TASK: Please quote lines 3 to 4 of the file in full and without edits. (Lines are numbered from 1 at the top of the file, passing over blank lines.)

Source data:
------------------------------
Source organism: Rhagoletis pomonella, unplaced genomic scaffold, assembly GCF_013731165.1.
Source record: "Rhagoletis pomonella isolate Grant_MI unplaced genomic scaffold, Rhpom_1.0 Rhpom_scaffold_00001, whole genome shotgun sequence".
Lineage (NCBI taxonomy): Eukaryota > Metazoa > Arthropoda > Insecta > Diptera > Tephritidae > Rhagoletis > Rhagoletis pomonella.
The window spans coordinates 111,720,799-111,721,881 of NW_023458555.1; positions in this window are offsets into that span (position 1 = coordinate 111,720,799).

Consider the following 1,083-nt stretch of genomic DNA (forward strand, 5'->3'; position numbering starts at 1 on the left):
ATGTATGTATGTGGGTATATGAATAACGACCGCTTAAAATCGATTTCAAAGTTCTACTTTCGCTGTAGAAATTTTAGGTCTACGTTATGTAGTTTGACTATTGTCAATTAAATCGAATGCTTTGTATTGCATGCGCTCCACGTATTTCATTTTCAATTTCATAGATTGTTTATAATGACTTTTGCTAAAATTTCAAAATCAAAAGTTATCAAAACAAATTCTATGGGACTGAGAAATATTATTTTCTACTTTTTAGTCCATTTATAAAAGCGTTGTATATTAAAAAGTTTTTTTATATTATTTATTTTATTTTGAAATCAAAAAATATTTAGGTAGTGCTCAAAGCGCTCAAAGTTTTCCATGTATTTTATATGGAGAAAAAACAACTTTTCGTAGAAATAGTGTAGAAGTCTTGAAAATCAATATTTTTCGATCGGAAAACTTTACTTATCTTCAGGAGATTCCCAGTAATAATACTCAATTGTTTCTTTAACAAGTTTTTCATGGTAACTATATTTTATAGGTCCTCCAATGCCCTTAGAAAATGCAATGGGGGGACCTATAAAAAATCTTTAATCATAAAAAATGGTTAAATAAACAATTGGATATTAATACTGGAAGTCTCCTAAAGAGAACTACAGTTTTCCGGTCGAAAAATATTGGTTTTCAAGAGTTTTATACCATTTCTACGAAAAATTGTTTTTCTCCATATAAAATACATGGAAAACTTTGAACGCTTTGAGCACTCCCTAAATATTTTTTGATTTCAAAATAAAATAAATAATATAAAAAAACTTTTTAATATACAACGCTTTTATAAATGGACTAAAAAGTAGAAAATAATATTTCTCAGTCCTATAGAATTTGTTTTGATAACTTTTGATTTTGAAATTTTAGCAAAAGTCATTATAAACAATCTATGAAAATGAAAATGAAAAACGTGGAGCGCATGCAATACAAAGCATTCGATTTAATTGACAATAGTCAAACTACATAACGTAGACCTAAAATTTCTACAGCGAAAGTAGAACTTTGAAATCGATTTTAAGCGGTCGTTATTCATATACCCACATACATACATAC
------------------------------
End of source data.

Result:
Lineage (NCBI taxonomy): Eukaryota > Metazoa > Arthropoda > Insecta > Diptera > Tephritidae > Rhagoletis > Rhagoletis pomonella.
The window spans coordinates 111,720,799-111,721,881 of NW_023458555.1; positions in this window are offsets into that span (position 1 = coordinate 111,720,799).